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US: Court backs landmark Obama internet equal-access rules

 |  June 14, 2016

A federal court has ruled that high-speed internet service is essentially a utility that should be equally accessible to all Americans, rather than a luxury that does not need close government supervision.

The ruling could clear the way for more rigorous policing of broadband providers but also greater protections for web users.

The historic ruling by a three-judge panel at the US Court of Appeals for the District of Columbia Circuit sets up an appeal to the United States Supreme Court on what is shaping up as a historic legal battle on the definition of broadband.

In 2015 the Federal Communications Commission created rules governing broadband the most important of which was the FCC’s definition of it as a utility and as such subject to closer government supervision and rules.

Web and telecommunications companies have strongly opposed the FCC ruling saying the federal agency does not have the legal authority to rule as they did and that the ruling will hurt their businesses.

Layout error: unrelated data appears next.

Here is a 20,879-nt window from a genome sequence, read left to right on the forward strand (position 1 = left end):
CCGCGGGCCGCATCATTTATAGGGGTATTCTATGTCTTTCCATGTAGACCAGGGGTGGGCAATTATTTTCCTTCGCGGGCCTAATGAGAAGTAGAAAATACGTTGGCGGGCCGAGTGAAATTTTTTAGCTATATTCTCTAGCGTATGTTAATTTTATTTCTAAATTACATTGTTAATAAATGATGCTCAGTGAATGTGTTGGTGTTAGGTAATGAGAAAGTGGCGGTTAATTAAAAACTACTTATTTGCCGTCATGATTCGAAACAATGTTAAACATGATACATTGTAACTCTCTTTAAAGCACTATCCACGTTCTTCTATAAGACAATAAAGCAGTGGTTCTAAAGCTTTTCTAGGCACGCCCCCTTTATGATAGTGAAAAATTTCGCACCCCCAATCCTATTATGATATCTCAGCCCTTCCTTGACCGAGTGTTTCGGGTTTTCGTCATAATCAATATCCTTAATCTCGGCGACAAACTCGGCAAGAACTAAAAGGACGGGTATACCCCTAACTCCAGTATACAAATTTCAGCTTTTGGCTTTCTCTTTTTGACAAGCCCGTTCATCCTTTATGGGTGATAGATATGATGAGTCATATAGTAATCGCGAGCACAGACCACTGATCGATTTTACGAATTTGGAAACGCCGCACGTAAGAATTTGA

“Today’s ruling is a victory for consumers and innovators who deserve unfettered access to the entire web, and it ensures the internet remains a platform for unparalleled innovation, free expression and economic growth,” FCC chairman Tom Wheeler said in a statement. “After a decade of debate and legal battles, today’s ruling affirms the Commission’s ability to enforce the strongest possible internet protections – both on fixed and mobile networks – that will ensure the internet remains open, now and in the future.”

The rules were passed last year, with almost 4 million people filing public comments, setting a record for interest in an FCC proceeding.

Full Content: New York Times

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